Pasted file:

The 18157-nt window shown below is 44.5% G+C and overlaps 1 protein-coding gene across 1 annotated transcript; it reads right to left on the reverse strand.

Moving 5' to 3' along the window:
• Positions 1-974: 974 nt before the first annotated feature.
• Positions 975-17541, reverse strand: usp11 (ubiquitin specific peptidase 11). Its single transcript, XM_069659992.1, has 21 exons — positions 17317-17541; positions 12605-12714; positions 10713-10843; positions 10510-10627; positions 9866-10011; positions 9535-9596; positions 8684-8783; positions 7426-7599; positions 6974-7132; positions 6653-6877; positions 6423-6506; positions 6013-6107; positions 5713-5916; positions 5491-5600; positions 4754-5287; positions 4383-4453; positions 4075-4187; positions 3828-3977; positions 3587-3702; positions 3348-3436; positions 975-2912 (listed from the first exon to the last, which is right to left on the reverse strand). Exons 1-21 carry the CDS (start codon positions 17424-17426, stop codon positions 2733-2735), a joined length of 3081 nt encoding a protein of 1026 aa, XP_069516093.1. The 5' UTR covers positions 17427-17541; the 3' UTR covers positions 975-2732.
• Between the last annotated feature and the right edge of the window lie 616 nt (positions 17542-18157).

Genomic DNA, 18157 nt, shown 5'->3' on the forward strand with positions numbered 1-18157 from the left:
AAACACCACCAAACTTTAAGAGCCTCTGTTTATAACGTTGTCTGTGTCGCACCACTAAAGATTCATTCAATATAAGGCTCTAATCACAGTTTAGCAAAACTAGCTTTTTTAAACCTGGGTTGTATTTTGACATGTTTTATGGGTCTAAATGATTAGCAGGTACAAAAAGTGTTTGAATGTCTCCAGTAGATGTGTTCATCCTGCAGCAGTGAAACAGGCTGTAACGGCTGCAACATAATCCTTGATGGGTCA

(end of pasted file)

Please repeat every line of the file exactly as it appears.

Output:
The 18157-nt window shown below is 44.5% G+C and overlaps 1 protein-coding gene across 1 annotated transcript; it reads right to left on the reverse strand.

Moving 5' to 3' along the window:
• Positions 1-974: 974 nt before the first annotated feature.
• Positions 975-17541, reverse strand: usp11 (ubiquitin specific peptidase 11). Its single transcript, XM_069659992.1, has 21 exons — positions 17317-17541; positions 12605-12714; positions 10713-10843; positions 10510-10627; positions 9866-10011; positions 9535-9596; positions 8684-8783; positions 7426-7599; positions 6974-7132; positions 6653-6877; positions 6423-6506; positions 6013-6107; positions 5713-5916; positions 5491-5600; positions 4754-5287; positions 4383-4453; positions 4075-4187; positions 3828-3977; positions 3587-3702; positions 3348-3436; positions 975-2912 (listed from the first exon to the last, which is right to left on the reverse strand). Exons 1-21 carry the CDS (start codon positions 17424-17426, stop codon positions 2733-2735), a joined length of 3081 nt encoding a protein of 1026 aa, XP_069516093.1. The 5' UTR covers positions 17427-17541; the 3' UTR covers positions 975-2732.
• Between the last annotated feature and the right edge of the window lie 616 nt (positions 17542-18157).

Genomic DNA, 18157 nt, shown 5'->3' on the forward strand with positions numbered 1-18157 from the left:
AAACACCACCAAACTTTAAGAGCCTCTGTTTATAACGTTGTCTGTGTCGCACCACTAAAGATTCATTCAATATAAGGCTCTAATCACAGTTTAGCAAAACTAGCTTTTTTAAACCTGGGTTGTATTTTGACATGTTTTATGGGTCTAAATGATTAGCAGGTACAAAAAGTGTTTGAATGTCTCCAGTAGATGTGTTCATCCTGCAGCAGTGAAACAGGCTGTAACGGCTGCAACATAATCCTTGATGGGTCA